Make art, not war

Half of the 120,000 refugees in the Zaatari refugee camp are younger than 18 years old, and the non-profit AptART is providing an outlet to help them express their emotions in a creative way. The civil war in Syria has sparked violence in many Syrians and several refugees are in a state of anger and frustration over their current situation. Samantha Robison and Nicholas Renn co-founded the organization Art and Prevention through Art, or AptART, in 2011, which focuses on helping children who are placed in vulnerable situations regain hope through artwork. AptART provides art materials for children to paint and draw on buildings and communal areas. The hope is that through art, children can feel a sense of belonging and learn from each other. Channeling their energy towards creative expression and away from violence helps the community get through a time of war.

Since January, Zaatari has grown four times its size due to the influx of people fleeing their homes in Syria, making it the 5th largest city in Jordan. The Zaatari refugee camp is one of the largest in the Middle Eastern country, with new groups of emigrants who are escaping the ongoing civil war in Syria entering everyday. Leaving the privacy of their homes and the familiarity of Syria is an emotionally difficult process. Furthermore, negative emotions stem from the fact refugees are not allowed to leave the camp – even to work, according to The Artolution.  These feelings of uselessness and boredom, coupled with the tragedy of leaving their homes behind, can create violent attitudes and feelings.

Painting and designing shared spaces and the tents refugees now call home is a way for many to personalize their space. Although they are only 10 miles from the place they once referred to as home (many Syrian refugees are from Daraa, the province where the uprising began), families are living with the idea that the camp might be their home for a while. It is important for them to feel at ease, and allow art to connect this new community. According to Huffington Post, American Samantha Robison and Luc Van Der Walt, a South African artist involved in the project, don’t allow children to paint the flag of Syrian’s opposition or cartoon images from television. They want to avoid politics as much as possible and encourage original creations instead.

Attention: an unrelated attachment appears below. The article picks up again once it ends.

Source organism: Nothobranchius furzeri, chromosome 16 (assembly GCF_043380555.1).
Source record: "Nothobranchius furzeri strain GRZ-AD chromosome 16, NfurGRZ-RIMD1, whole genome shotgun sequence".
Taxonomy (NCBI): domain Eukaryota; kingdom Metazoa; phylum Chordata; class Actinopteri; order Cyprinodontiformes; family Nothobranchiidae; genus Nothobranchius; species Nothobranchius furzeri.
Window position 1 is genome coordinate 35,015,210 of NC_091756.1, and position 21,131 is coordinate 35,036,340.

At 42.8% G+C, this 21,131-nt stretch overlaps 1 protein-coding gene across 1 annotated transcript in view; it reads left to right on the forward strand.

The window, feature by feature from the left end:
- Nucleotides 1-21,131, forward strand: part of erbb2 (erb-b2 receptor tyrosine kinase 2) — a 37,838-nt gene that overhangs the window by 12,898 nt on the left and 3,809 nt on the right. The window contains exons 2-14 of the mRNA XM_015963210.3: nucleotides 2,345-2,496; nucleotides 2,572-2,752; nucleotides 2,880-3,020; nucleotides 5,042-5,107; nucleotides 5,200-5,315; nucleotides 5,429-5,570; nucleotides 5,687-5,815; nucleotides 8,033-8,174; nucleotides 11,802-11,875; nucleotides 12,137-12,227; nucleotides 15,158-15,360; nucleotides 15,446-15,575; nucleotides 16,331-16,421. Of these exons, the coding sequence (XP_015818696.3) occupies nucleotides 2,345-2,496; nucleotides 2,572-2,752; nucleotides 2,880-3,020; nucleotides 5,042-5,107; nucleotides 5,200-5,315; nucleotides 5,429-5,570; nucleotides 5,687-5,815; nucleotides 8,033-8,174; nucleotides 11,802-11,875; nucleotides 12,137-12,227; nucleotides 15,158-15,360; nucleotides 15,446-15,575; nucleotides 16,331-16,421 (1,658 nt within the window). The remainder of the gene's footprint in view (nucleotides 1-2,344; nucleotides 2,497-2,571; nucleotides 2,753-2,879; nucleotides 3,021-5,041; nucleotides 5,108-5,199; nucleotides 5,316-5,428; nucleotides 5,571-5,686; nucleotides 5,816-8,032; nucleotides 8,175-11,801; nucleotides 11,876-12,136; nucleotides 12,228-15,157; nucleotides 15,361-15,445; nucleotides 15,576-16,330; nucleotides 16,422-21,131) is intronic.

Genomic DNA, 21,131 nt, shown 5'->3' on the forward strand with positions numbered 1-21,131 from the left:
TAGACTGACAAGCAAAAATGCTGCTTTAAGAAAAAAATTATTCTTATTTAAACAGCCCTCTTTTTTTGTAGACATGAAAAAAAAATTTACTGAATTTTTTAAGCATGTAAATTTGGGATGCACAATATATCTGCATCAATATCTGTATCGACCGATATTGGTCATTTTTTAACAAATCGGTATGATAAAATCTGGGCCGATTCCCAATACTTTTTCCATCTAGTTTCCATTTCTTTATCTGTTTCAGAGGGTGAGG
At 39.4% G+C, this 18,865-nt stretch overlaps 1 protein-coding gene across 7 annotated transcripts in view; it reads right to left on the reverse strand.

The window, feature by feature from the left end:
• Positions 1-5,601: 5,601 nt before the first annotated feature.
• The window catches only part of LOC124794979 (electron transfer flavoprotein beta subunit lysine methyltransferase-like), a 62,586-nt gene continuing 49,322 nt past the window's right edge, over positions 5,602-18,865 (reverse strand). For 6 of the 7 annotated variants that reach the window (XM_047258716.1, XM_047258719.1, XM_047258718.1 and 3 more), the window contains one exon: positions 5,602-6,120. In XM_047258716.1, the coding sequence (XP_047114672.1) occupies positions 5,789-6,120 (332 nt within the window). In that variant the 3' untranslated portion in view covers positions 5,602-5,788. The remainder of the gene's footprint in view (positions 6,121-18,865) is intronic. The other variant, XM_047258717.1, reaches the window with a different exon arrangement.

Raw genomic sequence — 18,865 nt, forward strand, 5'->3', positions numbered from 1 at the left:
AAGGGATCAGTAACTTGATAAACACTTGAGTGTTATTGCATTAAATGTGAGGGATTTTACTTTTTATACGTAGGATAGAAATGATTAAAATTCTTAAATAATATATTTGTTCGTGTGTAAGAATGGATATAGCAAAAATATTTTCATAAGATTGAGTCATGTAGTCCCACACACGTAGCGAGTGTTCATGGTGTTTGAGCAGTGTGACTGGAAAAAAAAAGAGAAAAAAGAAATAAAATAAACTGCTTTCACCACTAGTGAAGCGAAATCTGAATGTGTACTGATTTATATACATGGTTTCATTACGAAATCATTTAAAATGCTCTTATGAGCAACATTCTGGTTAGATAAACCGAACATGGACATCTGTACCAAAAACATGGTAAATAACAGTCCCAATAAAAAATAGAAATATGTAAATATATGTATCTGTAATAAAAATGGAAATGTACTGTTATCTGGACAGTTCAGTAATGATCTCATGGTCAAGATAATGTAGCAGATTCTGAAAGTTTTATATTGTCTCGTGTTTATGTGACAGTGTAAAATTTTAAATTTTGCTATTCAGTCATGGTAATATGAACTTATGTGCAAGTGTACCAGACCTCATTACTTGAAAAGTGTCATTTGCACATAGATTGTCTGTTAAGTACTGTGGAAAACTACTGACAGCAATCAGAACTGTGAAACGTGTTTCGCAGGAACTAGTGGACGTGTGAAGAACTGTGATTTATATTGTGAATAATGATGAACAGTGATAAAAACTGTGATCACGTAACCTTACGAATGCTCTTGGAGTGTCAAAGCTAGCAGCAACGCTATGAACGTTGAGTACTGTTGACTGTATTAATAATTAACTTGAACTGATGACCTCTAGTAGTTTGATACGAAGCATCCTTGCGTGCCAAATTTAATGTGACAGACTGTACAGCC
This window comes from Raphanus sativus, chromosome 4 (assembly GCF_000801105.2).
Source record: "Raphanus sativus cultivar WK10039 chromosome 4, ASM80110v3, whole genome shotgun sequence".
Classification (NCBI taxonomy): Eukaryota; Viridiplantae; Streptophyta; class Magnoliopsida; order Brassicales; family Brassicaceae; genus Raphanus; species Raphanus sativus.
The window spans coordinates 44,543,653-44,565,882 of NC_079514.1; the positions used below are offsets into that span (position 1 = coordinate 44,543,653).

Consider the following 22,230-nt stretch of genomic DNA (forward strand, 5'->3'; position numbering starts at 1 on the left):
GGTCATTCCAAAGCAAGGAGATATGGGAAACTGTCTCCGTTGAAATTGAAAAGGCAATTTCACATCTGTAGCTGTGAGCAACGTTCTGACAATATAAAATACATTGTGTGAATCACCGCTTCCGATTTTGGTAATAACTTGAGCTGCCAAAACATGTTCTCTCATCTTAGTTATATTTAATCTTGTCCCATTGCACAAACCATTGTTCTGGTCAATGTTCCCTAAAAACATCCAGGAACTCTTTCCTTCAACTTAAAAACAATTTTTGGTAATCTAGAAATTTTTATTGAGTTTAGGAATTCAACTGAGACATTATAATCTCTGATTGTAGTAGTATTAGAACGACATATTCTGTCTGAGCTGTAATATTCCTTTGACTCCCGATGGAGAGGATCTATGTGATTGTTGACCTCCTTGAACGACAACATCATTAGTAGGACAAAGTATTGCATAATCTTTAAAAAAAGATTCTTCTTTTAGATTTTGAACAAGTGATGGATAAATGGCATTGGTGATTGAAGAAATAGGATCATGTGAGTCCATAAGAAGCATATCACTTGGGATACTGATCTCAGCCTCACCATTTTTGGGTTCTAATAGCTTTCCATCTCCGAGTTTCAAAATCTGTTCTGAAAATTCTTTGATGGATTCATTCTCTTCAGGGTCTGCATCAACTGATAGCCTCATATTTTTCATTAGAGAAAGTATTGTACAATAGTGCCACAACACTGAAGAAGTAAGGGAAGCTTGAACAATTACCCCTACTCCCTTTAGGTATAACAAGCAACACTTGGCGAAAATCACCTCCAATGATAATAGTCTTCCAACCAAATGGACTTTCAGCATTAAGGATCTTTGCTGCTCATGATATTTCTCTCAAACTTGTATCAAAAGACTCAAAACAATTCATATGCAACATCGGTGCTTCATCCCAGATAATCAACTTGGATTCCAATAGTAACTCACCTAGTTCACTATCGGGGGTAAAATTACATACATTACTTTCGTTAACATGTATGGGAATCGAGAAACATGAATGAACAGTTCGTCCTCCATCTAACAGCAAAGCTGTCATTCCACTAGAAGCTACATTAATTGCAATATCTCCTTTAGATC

AptART and ACTED, an NGO whose goal is to help individuals in vulnerable situations, worked together to organize the most recent art project, “REFUGE”. ACTED helps provide water, cleaning up the camp, and teaching about ways to improve hygiene for the refugee camp. The REFUGE Exhibition, which took place on July 3 and 4 at the Dar Al-Anda Gallery in Amman, Jordan, featured photographs and paintings from the children and workers from the community. Much of the art centers on health, hygiene, water preservation, life as a refugee and the hope to return home. These themes probe discussion among children and families, helping them express themselves, gain hope from one another, and encourage a better living environment for everyone. Over 600 children and Syrian and international artists helped create the pieces of the exhibition, thus bonding over the feelings of leaving one’s home country.

With so many deaths and sadness concerning the war in Syria, simple initiatives like that of AptART can truly make a difference. Children speak of their futures rather than wander around the camp with nothing to do. Robison, only 27, has traveled to places like Cambodia and the Democratic Republic of Congo to introduce similar art projects.

Photo: aptART.org

 

 

Solution News Source

Make art, not war